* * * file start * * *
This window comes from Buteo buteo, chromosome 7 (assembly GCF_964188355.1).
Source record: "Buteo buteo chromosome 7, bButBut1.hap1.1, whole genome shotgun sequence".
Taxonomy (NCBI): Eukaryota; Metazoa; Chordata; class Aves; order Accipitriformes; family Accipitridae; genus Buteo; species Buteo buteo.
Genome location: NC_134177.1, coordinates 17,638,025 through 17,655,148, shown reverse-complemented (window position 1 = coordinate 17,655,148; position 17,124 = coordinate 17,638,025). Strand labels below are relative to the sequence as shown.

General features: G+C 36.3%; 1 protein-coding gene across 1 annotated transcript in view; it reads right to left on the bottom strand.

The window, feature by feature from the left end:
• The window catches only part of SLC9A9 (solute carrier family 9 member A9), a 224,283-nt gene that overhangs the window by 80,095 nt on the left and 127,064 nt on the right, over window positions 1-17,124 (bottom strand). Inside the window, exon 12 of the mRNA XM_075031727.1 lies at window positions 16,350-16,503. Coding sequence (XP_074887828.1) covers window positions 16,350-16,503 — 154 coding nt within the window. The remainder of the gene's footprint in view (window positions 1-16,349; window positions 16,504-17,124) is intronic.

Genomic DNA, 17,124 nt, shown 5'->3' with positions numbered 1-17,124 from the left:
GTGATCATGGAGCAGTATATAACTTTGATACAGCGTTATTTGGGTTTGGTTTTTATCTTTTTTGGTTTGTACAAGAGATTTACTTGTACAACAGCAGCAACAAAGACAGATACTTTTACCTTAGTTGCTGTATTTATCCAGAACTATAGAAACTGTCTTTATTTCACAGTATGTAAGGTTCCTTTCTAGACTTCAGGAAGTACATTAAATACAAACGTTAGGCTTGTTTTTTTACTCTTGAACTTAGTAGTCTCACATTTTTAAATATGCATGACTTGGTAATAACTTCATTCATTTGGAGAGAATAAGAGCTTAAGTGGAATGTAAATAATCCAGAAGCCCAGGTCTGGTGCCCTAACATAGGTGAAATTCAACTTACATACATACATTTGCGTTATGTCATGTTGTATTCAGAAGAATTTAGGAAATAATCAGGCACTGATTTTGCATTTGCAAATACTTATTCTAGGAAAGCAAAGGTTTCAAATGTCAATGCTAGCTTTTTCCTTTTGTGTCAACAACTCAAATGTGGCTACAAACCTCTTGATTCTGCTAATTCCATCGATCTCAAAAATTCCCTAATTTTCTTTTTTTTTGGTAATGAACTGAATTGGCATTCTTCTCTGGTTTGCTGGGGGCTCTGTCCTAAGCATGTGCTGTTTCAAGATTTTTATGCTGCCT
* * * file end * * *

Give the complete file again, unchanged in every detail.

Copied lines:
This window comes from Buteo buteo, chromosome 7 (assembly GCF_964188355.1).
Source record: "Buteo buteo chromosome 7, bButBut1.hap1.1, whole genome shotgun sequence".
Taxonomy (NCBI): Eukaryota; Metazoa; Chordata; class Aves; order Accipitriformes; family Accipitridae; genus Buteo; species Buteo buteo.
Genome location: NC_134177.1, coordinates 17,638,025 through 17,655,148, shown reverse-complemented (window position 1 = coordinate 17,655,148; position 17,124 = coordinate 17,638,025). Strand labels below are relative to the sequence as shown.

General features: G+C 36.3%; 1 protein-coding gene across 1 annotated transcript in view; it reads right to left on the bottom strand.

The window, feature by feature from the left end:
• The window catches only part of SLC9A9 (solute carrier family 9 member A9), a 224,283-nt gene that overhangs the window by 80,095 nt on the left and 127,064 nt on the right, over window positions 1-17,124 (bottom strand). Inside the window, exon 12 of the mRNA XM_075031727.1 lies at window positions 16,350-16,503. Coding sequence (XP_074887828.1) covers window positions 16,350-16,503 — 154 coding nt within the window. The remainder of the gene's footprint in view (window positions 1-16,349; window positions 16,504-17,124) is intronic.

Genomic DNA, 17,124 nt, shown 5'->3' with positions numbered 1-17,124 from the left:
GTGATCATGGAGCAGTATATAACTTTGATACAGCGTTATTTGGGTTTGGTTTTTATCTTTTTTGGTTTGTACAAGAGATTTACTTGTACAACAGCAGCAACAAAGACAGATACTTTTACCTTAGTTGCTGTATTTATCCAGAACTATAGAAACTGTCTTTATTTCACAGTATGTAAGGTTCCTTTCTAGACTTCAGGAAGTACATTAAATACAAACGTTAGGCTTGTTTTTTTACTCTTGAACTTAGTAGTCTCACATTTTTAAATATGCATGACTTGGTAATAACTTCATTCATTTGGAGAGAATAAGAGCTTAAGTGGAATGTAAATAATCCAGAAGCCCAGGTCTGGTGCCCTAACATAGGTGAAATTCAACTTACATACATACATTTGCGTTATGTCATGTTGTATTCAGAAGAATTTAGGAAATAATCAGGCACTGATTTTGCATTTGCAAATACTTATTCTAGGAAAGCAAAGGTTTCAAATGTCAATGCTAGCTTTTTCCTTTTGTGTCAACAACTCAAATGTGGCTACAAACCTCTTGATTCTGCTAATTCCATCGATCTCAAAAATTCCCTAATTTTCTTTTTTTTTGGTAATGAACTGAATTGGCATTCTTCTCTGGTTTGCTGGGGGCTCTGTCCTAAGCATGTGCTGTTTCAAGATTTTTATGCTGCCT